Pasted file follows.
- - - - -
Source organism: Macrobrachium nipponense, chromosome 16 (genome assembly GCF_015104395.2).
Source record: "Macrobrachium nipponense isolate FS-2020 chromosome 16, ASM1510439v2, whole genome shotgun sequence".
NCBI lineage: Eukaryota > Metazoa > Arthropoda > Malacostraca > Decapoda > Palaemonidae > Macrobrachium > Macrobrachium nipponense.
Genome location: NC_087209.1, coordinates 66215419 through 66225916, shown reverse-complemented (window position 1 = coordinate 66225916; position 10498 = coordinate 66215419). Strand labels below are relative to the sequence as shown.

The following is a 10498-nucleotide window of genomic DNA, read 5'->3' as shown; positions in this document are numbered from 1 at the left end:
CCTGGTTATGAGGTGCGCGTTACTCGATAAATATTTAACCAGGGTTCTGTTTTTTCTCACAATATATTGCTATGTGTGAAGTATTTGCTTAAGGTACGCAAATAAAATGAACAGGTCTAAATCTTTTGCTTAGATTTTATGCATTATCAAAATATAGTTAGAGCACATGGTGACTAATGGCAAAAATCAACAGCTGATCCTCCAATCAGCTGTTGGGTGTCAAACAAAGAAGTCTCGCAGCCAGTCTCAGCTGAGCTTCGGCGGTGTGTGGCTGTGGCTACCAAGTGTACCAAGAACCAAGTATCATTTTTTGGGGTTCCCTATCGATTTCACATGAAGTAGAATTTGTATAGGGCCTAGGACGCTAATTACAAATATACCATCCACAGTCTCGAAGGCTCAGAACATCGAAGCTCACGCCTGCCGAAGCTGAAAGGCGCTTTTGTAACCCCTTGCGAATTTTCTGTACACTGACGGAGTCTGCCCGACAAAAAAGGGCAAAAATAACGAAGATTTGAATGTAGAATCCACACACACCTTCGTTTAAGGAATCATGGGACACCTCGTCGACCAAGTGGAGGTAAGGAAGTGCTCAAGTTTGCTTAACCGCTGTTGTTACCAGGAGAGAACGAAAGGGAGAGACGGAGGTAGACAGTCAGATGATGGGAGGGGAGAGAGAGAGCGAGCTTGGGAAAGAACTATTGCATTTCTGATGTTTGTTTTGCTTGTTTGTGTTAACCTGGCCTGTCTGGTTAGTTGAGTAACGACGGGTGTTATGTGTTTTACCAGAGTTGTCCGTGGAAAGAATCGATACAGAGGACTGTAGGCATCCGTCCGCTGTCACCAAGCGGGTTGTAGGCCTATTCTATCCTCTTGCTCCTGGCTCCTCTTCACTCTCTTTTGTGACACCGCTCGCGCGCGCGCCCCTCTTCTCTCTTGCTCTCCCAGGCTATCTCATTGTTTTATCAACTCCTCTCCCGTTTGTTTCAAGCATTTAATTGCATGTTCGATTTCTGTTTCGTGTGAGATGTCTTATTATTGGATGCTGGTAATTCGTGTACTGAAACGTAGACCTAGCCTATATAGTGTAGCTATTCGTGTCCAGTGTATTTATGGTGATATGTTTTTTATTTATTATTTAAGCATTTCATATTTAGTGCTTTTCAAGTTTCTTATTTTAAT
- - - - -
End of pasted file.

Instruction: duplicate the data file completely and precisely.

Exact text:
Source organism: Macrobrachium nipponense, chromosome 16 (genome assembly GCF_015104395.2).
Source record: "Macrobrachium nipponense isolate FS-2020 chromosome 16, ASM1510439v2, whole genome shotgun sequence".
NCBI lineage: Eukaryota > Metazoa > Arthropoda > Malacostraca > Decapoda > Palaemonidae > Macrobrachium > Macrobrachium nipponense.
Genome location: NC_087209.1, coordinates 66215419 through 66225916, shown reverse-complemented (window position 1 = coordinate 66225916; position 10498 = coordinate 66215419). Strand labels below are relative to the sequence as shown.

The following is a 10498-nucleotide window of genomic DNA, read 5'->3' as shown; positions in this document are numbered from 1 at the left end:
CCTGGTTATGAGGTGCGCGTTACTCGATAAATATTTAACCAGGGTTCTGTTTTTTCTCACAATATATTGCTATGTGTGAAGTATTTGCTTAAGGTACGCAAATAAAATGAACAGGTCTAAATCTTTTGCTTAGATTTTATGCATTATCAAAATATAGTTAGAGCACATGGTGACTAATGGCAAAAATCAACAGCTGATCCTCCAATCAGCTGTTGGGTGTCAAACAAAGAAGTCTCGCAGCCAGTCTCAGCTGAGCTTCGGCGGTGTGTGGCTGTGGCTACCAAGTGTACCAAGAACCAAGTATCATTTTTTGGGGTTCCCTATCGATTTCACATGAAGTAGAATTTGTATAGGGCCTAGGACGCTAATTACAAATATACCATCCACAGTCTCGAAGGCTCAGAACATCGAAGCTCACGCCTGCCGAAGCTGAAAGGCGCTTTTGTAACCCCTTGCGAATTTTCTGTACACTGACGGAGTCTGCCCGACAAAAAAGGGCAAAAATAACGAAGATTTGAATGTAGAATCCACACACACCTTCGTTTAAGGAATCATGGGACACCTCGTCGACCAAGTGGAGGTAAGGAAGTGCTCAAGTTTGCTTAACCGCTGTTGTTACCAGGAGAGAACGAAAGGGAGAGACGGAGGTAGACAGTCAGATGATGGGAGGGGAGAGAGAGAGCGAGCTTGGGAAAGAACTATTGCATTTCTGATGTTTGTTTTGCTTGTTTGTGTTAACCTGGCCTGTCTGGTTAGTTGAGTAACGACGGGTGTTATGTGTTTTACCAGAGTTGTCCGTGGAAAGAATCGATACAGAGGACTGTAGGCATCCGTCCGCTGTCACCAAGCGGGTTGTAGGCCTATTCTATCCTCTTGCTCCTGGCTCCTCTTCACTCTCTTTTGTGACACCGCTCGCGCGCGCGCCCCTCTTCTCTCTTGCTCTCCCAGGCTATCTCATTGTTTTATCAACTCCTCTCCCGTTTGTTTCAAGCATTTAATTGCATGTTCGATTTCTGTTTCGTGTGAGATGTCTTATTATTGGATGCTGGTAATTCGTGTACTGAAACGTAGACCTAGCCTATATAGTGTAGCTATTCGTGTCCAGTGTATTTATGGTGATATGTTTTTTATTTATTATTTAAGCATTTCATATTTAGTGCTTTTCAAGTTTCTTATTTTAAT